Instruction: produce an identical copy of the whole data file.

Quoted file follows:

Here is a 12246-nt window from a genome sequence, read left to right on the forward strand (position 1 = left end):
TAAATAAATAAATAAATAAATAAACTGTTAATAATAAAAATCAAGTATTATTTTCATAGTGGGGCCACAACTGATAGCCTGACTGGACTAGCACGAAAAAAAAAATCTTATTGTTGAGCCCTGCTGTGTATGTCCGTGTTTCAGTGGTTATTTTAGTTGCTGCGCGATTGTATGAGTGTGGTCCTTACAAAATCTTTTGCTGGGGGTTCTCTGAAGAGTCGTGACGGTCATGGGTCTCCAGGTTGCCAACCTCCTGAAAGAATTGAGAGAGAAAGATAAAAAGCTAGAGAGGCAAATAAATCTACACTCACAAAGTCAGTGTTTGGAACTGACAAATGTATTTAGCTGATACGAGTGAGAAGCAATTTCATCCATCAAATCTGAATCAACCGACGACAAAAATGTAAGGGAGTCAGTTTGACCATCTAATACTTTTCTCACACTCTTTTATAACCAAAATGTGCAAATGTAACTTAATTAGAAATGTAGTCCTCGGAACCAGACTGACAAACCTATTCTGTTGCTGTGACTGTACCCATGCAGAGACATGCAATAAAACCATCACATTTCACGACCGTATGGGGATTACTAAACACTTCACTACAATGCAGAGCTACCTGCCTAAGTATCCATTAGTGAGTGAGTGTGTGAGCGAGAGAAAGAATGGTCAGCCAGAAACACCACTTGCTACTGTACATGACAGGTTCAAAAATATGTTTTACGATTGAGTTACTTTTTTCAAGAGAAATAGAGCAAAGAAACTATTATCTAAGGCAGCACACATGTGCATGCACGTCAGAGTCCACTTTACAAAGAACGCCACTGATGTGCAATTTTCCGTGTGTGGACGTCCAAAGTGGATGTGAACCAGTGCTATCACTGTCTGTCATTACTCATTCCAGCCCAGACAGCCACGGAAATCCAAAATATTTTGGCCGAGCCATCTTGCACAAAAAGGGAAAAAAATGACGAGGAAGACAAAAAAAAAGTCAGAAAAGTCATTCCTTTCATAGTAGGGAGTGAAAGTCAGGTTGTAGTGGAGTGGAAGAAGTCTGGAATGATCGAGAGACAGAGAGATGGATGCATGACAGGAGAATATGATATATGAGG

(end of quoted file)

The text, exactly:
Here is a 12246-nt window from a genome sequence, read left to right on the forward strand (position 1 = left end):
TAAATAAATAAATAAATAAATAAACTGTTAATAATAAAAATCAAGTATTATTTTCATAGTGGGGCCACAACTGATAGCCTGACTGGACTAGCACGAAAAAAAAAATCTTATTGTTGAGCCCTGCTGTGTATGTCCGTGTTTCAGTGGTTATTTTAGTTGCTGCGCGATTGTATGAGTGTGGTCCTTACAAAATCTTTTGCTGGGGGTTCTCTGAAGAGTCGTGACGGTCATGGGTCTCCAGGTTGCCAACCTCCTGAAAGAATTGAGAGAGAAAGATAAAAAGCTAGAGAGGCAAATAAATCTACACTCACAAAGTCAGTGTTTGGAACTGACAAATGTATTTAGCTGATACGAGTGAGAAGCAATTTCATCCATCAAATCTGAATCAACCGACGACAAAAATGTAAGGGAGTCAGTTTGACCATCTAATACTTTTCTCACACTCTTTTATAACCAAAATGTGCAAATGTAACTTAATTAGAAATGTAGTCCTCGGAACCAGACTGACAAACCTATTCTGTTGCTGTGACTGTACCCATGCAGAGACATGCAATAAAACCATCACATTTCACGACCGTATGGGGATTACTAAACACTTCACTACAATGCAGAGCTACCTGCCTAAGTATCCATTAGTGAGTGAGTGTGTGAGCGAGAGAAAGAATGGTCAGCCAGAAACACCACTTGCTACTGTACATGACAGGTTCAAAAATATGTTTTACGATTGAGTTACTTTTTTCAAGAGAAATAGAGCAAAGAAACTATTATCTAAGGCAGCACACATGTGCATGCACGTCAGAGTCCACTTTACAAAGAACGCCACTGATGTGCAATTTTCCGTGTGTGGACGTCCAAAGTGGATGTGAACCAGTGCTATCACTGTCTGTCATTACTCATTCCAGCCCAGACAGCCACGGAAATCCAAAATATTTTGGCCGAGCCATCTTGCACAAAAAGGGAAAAAAATGACGAGGAAGACAAAAAAAAAGTCAGAAAAGTCATTCCTTTCATAGTAGGGAGTGAAAGTCAGGTTGTAGTGGAGTGGAAGAAGTCTGGAATGATCGAGAGACAGAGAGATGGATGCATGACAGGAGAATATGATATATGAGG